Major Projects &
Intern Programs Home SURE UseIT
By: Christiann Boutwell and Darryl DeWeese
One could sense the anticipation rising as the Southern California Earthquake Center (SCEC) summer interns excitedly boarded the bus for their second field trip. The day began as the bus traveled towards the first destination and Dr. James Dolan, USC Professor of Earth Sciences and the field trip guide, pointed out the visible features of seismically retrofitted buildings. He explained that many buildings in Los Angeles are non-ductile, concrete buildings. Until these buildings are retrofitted, they remain a potentially significant collapse hazard to the city. The interns saw many examples of seismically retrofitted buildings, yet saw an even greater number of buildings that jeopardize the lives of those who occupy or pass by them.
The first stop of the Los Angeles Faults field trip was at the Griffith Park Observatory on Mount Hollywood. The Griffith Observatory overlooks many hills that surround the Los Angeles basin. It is believed that these hills formed as a result of movement or slip on blind thrust faults deep below.
After leaving the observatory and driving down into the Los Angeles basin, the next stop was at the corner of the famous intersection of Hollywood and Vine. Looking northward beyond the Capitol Records building lay evidence of the Hollywood fault, in the form of a prominent incline. This is the Hollywood fault scarp. Dr. Dolan continued to explain to the interns that “topography means something”. When one sees a hill, there are three possibilities of its formation; the hill was either (1) manmade, (2) a fault or fold scarp, or (3) an old riverbank. Learning from this experience, SCEC intern David Coss says, “Now, when driving around, I look at the slopes and certain topographical features that I usually would ignore and try to figure out what it is.” The field trip caused the interns to take a slightly closer look at everyday things, such as topography.
On the road again, the bus headed to Lacy Park in San Marino. Here the students had lunch and relaxed on the grass and at picnic tables. Afterwards, Dr. Dolan handed out topographic maps of the Raymond fault zone showing the location of the park. The map showed the park located in a circular depression. Dr. Dolan sparked analytical thinking in the minds of the interns when he posed the question of how the park formed. Lacy Park is located in a basin which is a result of crustal stretching. Intern My Le said that the stop at the park was her favorite. My says, “The park is a nice place and I had been there before in high school. I didn’t know the geologic history of the park and the things I learned about it surprised me.”
The final stop of the day was at the east entrance to Jet Propulsion Lab (JPL). Located there is one of the only places in metropolitan Southern California where one can touch an active fault. Erosion of a stream bed exposed the active Sierra Madre fault, showing ancient granitic rock on the north side juxtaposed with very young stream gravels on the south side of the fault. Also, due to pulverization in repeated earthquakes, the once hard granitic rock is now very soft and can be crushed with little pressure. Alfredo Gonzalez, another of the SCEC interns, exclaimed, “This was a real hands-on experience for me. If I had gone there by myself, it would not have occurred to me that this contact was an actual fault.”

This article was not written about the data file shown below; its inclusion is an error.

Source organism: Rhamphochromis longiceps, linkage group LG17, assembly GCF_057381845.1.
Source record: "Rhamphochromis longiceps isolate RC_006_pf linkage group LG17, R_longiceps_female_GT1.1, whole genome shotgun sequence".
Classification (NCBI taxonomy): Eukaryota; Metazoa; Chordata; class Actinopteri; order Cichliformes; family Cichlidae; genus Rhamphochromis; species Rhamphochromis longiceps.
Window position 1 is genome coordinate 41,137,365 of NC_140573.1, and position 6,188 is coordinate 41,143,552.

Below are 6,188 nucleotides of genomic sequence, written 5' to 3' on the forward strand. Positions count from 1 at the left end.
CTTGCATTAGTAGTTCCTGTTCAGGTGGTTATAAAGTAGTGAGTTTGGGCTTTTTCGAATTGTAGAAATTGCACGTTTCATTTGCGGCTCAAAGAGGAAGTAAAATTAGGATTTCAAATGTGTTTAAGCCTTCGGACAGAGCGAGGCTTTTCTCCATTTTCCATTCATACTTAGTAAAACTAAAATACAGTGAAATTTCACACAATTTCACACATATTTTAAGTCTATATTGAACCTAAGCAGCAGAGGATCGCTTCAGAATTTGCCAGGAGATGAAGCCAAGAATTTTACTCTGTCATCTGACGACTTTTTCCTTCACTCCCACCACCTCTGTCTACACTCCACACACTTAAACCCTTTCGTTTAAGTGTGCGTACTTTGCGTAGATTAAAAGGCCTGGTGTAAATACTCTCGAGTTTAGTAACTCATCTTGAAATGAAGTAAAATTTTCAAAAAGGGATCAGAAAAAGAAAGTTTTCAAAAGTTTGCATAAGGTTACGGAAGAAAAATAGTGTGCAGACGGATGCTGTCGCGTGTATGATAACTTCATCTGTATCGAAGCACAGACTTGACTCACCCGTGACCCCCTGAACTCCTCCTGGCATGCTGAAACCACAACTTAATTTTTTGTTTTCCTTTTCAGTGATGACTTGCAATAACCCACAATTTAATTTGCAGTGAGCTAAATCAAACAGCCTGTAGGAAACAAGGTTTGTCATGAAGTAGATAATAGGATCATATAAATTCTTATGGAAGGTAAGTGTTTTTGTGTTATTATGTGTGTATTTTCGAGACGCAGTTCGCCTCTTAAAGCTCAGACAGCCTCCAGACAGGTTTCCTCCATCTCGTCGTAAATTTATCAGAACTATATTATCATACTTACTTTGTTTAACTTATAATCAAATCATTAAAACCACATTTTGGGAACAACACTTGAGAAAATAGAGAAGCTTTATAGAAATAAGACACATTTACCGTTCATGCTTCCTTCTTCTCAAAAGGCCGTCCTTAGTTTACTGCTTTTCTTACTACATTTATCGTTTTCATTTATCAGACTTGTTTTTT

Dr. Dolan says that the Los Angeles faults field trip is one of his favorites because he can see people getting a better understanding of faults and their processes. He states, “This is something that you cannot do in a classroom. An important thing is to understand the relationship with faults and the real world. The JPL stop is my favorite. This is the only place in Los Angeles where one can get a sense of the fault’s scale. Looking at the fault segment with 3-D software shows how huge the fault is and then going out and looking at this very small contact zone brings the fault’s sense of scale into reality.” Many of the interns had little or no experience in the earth sciences prior to arriving at SCEC— the field trip added yet another facet to their research, complementing the abstract with concrete examples.
After four weeks of working with Southern California fault data, the interns had a nice break from their research projects, while gaining a more in-depth awareness of faults and their processes. For many of the interns, spending the entire day on the hanging wall of the Puente Hills blind thrust fault was a rare opportunity. At the end of the field trip, there was not one unhappy face. The trip was a great success that inspired and motivated the interns to continue their research projects with a new outlook on earthquake hazards and predictability.
For more information contact:
SCEC Education Programs
Office of Experiential Learning & Career Advancement
|Created in the SCEC system||Last modified: November 03 2008 11:14||
© 2011 Southern California Earthquake Center